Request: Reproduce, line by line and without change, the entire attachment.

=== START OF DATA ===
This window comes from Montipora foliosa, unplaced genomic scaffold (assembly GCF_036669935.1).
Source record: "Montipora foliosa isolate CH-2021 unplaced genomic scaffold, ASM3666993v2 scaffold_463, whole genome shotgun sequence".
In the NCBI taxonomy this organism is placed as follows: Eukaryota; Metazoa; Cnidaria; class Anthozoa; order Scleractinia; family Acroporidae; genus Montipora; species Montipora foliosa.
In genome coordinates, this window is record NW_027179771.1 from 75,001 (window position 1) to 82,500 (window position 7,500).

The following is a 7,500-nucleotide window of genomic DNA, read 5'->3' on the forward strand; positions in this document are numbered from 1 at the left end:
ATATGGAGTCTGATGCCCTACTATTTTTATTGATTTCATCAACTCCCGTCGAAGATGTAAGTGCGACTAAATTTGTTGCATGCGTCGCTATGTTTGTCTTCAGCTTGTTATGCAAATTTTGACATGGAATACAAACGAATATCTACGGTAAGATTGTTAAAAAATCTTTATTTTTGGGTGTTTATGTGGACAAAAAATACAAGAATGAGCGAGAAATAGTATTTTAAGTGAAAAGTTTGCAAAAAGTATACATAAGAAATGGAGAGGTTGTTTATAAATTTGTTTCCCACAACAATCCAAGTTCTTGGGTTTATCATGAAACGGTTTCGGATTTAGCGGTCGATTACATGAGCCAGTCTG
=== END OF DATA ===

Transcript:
This window comes from Montipora foliosa, unplaced genomic scaffold (assembly GCF_036669935.1).
Source record: "Montipora foliosa isolate CH-2021 unplaced genomic scaffold, ASM3666993v2 scaffold_463, whole genome shotgun sequence".
In the NCBI taxonomy this organism is placed as follows: Eukaryota; Metazoa; Cnidaria; class Anthozoa; order Scleractinia; family Acroporidae; genus Montipora; species Montipora foliosa.
In genome coordinates, this window is record NW_027179771.1 from 75,001 (window position 1) to 82,500 (window position 7,500).

The following is a 7,500-nucleotide window of genomic DNA, read 5'->3' on the forward strand; positions in this document are numbered from 1 at the left end:
ATATGGAGTCTGATGCCCTACTATTTTTATTGATTTCATCAACTCCCGTCGAAGATGTAAGTGCGACTAAATTTGTTGCATGCGTCGCTATGTTTGTCTTCAGCTTGTTATGCAAATTTTGACATGGAATACAAACGAATATCTACGGTAAGATTGTTAAAAAATCTTTATTTTTGGGTGTTTATGTGGACAAAAAATACAAGAATGAGCGAGAAATAGTATTTTAAGTGAAAAGTTTGCAAAAAGTATACATAAGAAATGGAGAGGTTGTTTATAAATTTGTTTCCCACAACAATCCAAGTTCTTGGGTTTATCATGAAACGGTTTCGGATTTAGCGGTCGATTACATGAGCCAGTCTG